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If a committee of 3 people is to be selected from among 5 [#permalink]

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05 Jan 2010, 07:46

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If a committee of 3 people is to be selected from among 5 married couples so that the committee does not include two people who are married to each other, how many such committees are possible?

If a committee of 3 people is to be selected from among 5 married couples so that the committee does not include two people who are married to each other, how many such committees are possible?

A. 20 B. 40 C. 50 D. 80 E. 120

Another way to think about this problem:

Each couple can send only one "representative" to the committee. Let's see in how many ways we can choose 3 couples (as there should be 3 members) to send only one "representatives" to the committee: 5C3=10.

But these 3 couples can send two persons (husband or wife): 2*2*2=2^3=8.

Step 1 - find the combinations without any restrictions

10C3 = 120

Step 2 - subtract the combinations that would have a couple in the committee

5C1 x 4C1 x 2 = 40

In this step, we first find the # of ways to choose a couple, which is 5C1=5. After getting the first couple, we need 1 more member, so we choose 1 couple of the remainin 4 couples, which is 4C1 = 4. But within this new couple, we can either choose the man or the woman, so we need to x2.

Step 3 - find answer (no restrictions minus restrictions)

If a committee of 3 people is to be selected from among 5 married couples so that the committee does not include two people who are married to each other, how many such committees are possible? A. 20 B. 40 C. 50 D. 80 E. 120

total no for selecting 3 out of 10=10c3=120

no. of ways in which no two married people included= tot- 2 married couple included 2 married couple can be included in 5c1( no. of ways selecting a couple) * 8c1( no. of ways selecting the third person)=5 * 8=40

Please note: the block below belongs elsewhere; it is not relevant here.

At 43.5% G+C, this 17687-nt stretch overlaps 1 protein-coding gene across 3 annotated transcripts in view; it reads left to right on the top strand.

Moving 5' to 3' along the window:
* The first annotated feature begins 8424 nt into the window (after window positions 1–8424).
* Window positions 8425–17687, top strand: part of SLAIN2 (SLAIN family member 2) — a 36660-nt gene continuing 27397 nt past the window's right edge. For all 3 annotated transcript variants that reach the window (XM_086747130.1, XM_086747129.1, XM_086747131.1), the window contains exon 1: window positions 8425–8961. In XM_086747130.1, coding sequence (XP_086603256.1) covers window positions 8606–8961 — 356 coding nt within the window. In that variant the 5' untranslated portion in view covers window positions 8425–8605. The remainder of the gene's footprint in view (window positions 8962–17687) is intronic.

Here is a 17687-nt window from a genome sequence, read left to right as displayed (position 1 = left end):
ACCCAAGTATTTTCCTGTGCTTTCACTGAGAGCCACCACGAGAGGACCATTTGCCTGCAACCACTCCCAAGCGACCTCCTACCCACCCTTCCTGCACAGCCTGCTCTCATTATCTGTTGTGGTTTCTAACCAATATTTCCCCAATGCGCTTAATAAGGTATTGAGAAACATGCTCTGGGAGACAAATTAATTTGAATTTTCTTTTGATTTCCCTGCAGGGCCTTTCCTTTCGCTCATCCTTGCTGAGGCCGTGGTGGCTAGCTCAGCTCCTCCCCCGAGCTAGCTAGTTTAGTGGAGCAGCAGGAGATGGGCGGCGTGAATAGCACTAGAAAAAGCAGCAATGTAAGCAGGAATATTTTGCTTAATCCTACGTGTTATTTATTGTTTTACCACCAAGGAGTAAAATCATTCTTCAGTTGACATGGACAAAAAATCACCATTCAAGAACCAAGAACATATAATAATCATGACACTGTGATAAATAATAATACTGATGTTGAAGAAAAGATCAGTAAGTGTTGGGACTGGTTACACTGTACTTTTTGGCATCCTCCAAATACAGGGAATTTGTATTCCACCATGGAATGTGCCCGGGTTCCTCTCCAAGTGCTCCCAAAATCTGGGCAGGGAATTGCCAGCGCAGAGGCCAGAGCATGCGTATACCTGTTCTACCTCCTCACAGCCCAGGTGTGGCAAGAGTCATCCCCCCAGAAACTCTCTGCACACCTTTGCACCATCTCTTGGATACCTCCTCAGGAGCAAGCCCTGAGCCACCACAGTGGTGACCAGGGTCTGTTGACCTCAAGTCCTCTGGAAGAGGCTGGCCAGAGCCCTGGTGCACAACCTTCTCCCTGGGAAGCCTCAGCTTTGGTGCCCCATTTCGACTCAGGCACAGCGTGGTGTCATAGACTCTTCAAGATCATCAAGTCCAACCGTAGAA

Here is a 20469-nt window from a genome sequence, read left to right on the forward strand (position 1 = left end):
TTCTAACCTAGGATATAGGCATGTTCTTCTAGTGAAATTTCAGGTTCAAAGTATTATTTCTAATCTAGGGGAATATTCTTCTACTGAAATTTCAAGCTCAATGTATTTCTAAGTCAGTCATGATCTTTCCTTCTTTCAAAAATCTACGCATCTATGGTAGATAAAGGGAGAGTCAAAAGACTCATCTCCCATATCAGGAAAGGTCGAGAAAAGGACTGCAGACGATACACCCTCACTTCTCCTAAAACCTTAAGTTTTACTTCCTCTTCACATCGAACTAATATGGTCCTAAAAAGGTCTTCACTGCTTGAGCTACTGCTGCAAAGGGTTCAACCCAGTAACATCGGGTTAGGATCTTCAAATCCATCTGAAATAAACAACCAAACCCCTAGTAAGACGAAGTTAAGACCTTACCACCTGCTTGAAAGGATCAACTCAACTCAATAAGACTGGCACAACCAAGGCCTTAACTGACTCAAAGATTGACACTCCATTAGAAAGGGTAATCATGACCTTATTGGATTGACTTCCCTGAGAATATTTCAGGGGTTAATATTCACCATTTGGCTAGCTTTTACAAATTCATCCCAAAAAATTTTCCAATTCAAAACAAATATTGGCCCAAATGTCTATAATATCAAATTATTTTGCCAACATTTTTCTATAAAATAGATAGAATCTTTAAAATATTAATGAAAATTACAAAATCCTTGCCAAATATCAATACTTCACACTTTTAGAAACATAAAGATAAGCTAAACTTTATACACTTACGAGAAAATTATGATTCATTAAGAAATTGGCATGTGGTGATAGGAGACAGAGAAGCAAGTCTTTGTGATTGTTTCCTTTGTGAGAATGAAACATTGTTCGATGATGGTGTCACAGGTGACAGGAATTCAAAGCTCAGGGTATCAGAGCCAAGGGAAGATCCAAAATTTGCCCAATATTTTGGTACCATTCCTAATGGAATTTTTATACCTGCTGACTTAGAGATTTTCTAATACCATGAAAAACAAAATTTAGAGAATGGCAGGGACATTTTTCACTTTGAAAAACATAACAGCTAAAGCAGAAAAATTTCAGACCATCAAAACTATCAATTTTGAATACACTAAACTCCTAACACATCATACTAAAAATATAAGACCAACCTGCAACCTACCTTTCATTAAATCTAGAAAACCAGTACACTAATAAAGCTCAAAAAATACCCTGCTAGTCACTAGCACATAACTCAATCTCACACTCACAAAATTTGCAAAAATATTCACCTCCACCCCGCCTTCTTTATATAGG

reqd comb=120-40=80 hence D _________________

GMAT is not a game for losers , and the moment u decide to appear for it u are no more a loser........ITS A BRAIN GAME

Re: If a committee of 3 people is to be selected from among 5 [#permalink]

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25 Oct 2013, 19:01

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Using slot method: First person can be chosen -> 10 ways, 2nd person can be chosen -> 8 ways (1st person and his wife are not candidates) and 3rd person can be chosen -> 6 ways (1st person/2nd person and their wives are out) Answer -> 10*8*6/6 = 80 (divide by 6 because the 3 people can be chosen in any order (i.e. 3! = 3*2*1 ways))

ANS -80.. total people=10.. ways to select 3 out of them=10c3=120... it includes comb including couple.. ways in which couple are included =8c1*5=40.. so ans reqd 120-40=80... (if we take a gp to include a couple ,it will include couple +any one of rest 8 so 8c1 ways .. 5 couple so 5*8c1=40) _________________

1) Selecting All 3 husbands: This would be\(5C3 = 10\) 2) Selecting 2 husbands and 1 Wife: \(5C2 * 3\) (As Wife cannot be for the 2 husbands selected) \(= 30\) 3) Selecting All 3Wives: This would be \(5C3 = 10\) 4) Selecting 2 Wives and 1 Husband: \(5C2 * 3\)(As Husband cannot be for the 2 Wives selected) \(= 30\)

Total Commitees \(= 10 + 30 + 10 + 30 = 80\)

Rgds, Rajat _________________

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Re: If a committee of 3 people is to be selected [#permalink]

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23 May 2014, 00:06

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achakrav2694 wrote:

I would like to know the best way to approach a problem similar to the one below, or if anyone has any tricks to solve it. I don't fully understand the GMAC explanation.

Q: If a committee of 3 people is to be selected from 5 married couples so that the committee does not include two people who are married to each other, how many such committees are possible? A) 20 B) 40 C) 50 D) 80 E) 120

Answer is D, 80.

The explanation given says that there are 10 people who can be the first, 8 people who can be the second and 6 that can be the third. Because there are 6 ways of ordering 3 people, the answer is (10*8*6)/6. I find this slightly confusing and unintuitive. Does anyone have a method or easier explanation?

Before posting a question, It is worthwhile to use Search option to check if the question has been answered before. Since this is your 2nd post, I would suggest you to go through the below links for better navigation on Gmatclub

Re: If a committee of 3 people is to be selected from among 5 [#permalink]